Last week I attended the 20th annual MURTEC Conference in Las Vegas, where operators from almost 200 multi-unit restaurant groups and chains assembled to compare notes, talk solutions and discuss key trends.
As with all good conferences, there were some pretty interesting statistics sprinkled throughout the presentations. I’m sharing a few here that I think reflect top-of-mind topics for the audience.
Payments: According to new research from Hospitality Technology magazine, 51% of multi-restaurant chains say they will increase IT spend in 2015 relative to 2014, with payments driving a lot of new IT initiatives. 37% said they plan to invest in accepting mobile payments, while 29% will invest in NFC (near field communication) and 29% will spend on tableside payment devices in readiness for the shift in credit card liabilities in October. Given that a recent guide to payments technology included a staggering 151 different mobile wallet solutions, clearly there is no end of choice — or complexity — in the space for restaurateurs.
Loyalty and Apps: TGI Friday’s has over 1 million app downloads, according to the chain’s Senior Director of Loyalty and Relationship Marketing Michelle Malish. Loyalty was another huge driver of conversation at MURTEC, with many restaurant groups and chains pondering whether or not to build their own app as part of a loyalty strategy. Clearly if you have the scale and relevance of a TGI Friday’s, there might be merit in pursuing that path. However, some new research I presented at the conference shows that only 6% of US consumers are “very likely” to download the app of a specific restaurant or restaurant chain, which means your resources might be better focused elsewhere. For instance…
Diner Behavior: From the same soon-to-be-published OpenTable research: 86% of consumers “always” or “frequently” check out restaurant menus online before they dine out, and 59% habitually look at pictures of the restaurant (whether interior, exterior or food). If restaurants spent more time thinking about how to optimize their existing presence for mobile – making their website mobile-responsive, ensuring their presence on aggregator apps visually sells their restaurants and simply keeping their online menus and specials current – that might be a better use of time than burning resources on building an app that few will download.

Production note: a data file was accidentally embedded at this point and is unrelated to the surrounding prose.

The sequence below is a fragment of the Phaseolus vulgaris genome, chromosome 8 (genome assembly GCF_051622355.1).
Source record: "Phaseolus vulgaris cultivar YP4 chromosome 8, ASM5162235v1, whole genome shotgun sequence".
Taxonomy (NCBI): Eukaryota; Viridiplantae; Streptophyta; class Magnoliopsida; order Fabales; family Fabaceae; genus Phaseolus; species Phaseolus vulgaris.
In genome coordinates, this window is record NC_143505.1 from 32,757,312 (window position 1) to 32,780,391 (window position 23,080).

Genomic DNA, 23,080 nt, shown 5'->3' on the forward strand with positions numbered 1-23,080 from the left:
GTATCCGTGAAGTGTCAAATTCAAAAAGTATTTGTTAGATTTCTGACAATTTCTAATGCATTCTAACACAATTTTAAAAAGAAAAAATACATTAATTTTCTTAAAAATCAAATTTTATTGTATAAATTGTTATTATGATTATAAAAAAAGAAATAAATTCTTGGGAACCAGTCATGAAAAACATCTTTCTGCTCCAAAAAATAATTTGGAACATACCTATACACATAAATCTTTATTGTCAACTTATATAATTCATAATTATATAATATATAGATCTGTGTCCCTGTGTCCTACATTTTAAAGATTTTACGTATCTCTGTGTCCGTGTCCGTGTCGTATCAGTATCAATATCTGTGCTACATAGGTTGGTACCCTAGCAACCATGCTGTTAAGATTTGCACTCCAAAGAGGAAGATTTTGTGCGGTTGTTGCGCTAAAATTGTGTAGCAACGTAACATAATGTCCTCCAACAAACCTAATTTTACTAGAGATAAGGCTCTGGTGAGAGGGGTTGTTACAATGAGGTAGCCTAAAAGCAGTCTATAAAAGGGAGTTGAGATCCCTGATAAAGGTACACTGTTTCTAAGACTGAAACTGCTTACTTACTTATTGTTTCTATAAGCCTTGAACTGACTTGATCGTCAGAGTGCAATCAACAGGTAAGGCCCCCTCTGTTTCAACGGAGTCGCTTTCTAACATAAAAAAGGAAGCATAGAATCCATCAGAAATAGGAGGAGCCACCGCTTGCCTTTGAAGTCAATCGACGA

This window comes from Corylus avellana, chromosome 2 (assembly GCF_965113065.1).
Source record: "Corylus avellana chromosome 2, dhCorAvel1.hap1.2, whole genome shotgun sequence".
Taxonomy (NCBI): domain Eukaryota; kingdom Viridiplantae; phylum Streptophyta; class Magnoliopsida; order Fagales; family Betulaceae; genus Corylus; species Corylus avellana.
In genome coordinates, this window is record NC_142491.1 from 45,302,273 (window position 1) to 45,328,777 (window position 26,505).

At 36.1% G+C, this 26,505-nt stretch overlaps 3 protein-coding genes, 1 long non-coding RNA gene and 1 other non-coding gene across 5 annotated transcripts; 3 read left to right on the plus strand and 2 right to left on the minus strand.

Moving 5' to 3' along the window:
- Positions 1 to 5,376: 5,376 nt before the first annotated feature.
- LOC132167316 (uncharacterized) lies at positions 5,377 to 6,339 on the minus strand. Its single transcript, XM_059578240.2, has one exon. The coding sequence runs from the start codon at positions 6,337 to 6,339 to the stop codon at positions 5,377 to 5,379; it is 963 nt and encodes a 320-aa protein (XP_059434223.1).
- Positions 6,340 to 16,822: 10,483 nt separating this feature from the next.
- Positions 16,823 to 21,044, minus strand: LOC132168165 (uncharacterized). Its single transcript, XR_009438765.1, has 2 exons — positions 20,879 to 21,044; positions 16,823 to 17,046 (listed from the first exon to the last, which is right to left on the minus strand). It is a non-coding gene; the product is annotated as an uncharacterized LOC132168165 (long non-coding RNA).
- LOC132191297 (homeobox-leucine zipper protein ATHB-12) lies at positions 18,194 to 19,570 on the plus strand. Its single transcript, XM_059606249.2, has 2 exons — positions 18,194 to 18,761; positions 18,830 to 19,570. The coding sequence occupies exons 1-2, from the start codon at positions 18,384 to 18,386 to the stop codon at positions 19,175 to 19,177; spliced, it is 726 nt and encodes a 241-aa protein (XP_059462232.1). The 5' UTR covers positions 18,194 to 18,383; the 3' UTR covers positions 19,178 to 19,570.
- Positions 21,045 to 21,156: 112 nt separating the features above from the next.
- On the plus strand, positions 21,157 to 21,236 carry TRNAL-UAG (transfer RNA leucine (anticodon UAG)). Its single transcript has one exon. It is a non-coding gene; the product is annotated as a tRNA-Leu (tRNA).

Guest Expectations and the POS: Per Hospitality Technology magazine, 38% of restaurants say they face a major challenge in that guest expectations are outpacing their own technology developments, up from 33% a year ago. POS companies have a part to play here in enabling the flow of information. During the final panel of the conference, a few operators had a gentle go at them, encouraging them to adopt open architecture, enable API integration and embrace the cloud. When evaluating POS players “We look for someone we can dream with,” as one of the operators put it.
Social Media Management: “An email address is worth 100 times what a follower is worth.” All right, so this one may not be a measured statistic, but keynote speaker and author of Unmarketing and Unselling, Scott Stratten, believes that social media is great for stimulating community and conversation, but less relevant for driving sales and marketing. If you’re on social media, you need to be highly responsive because the speed of your reply almost trumps what you say. If you can’t be timely, it might be better to not be there at all.
All in all, MURTEC proved to be a great opportunity to hear how some of the leading multi-unit restaurant groups and chains are tackling key issues like payments, loyalty, social media, and fulfillment of guest expectations. Good luck tackling these key issues at your restaurant!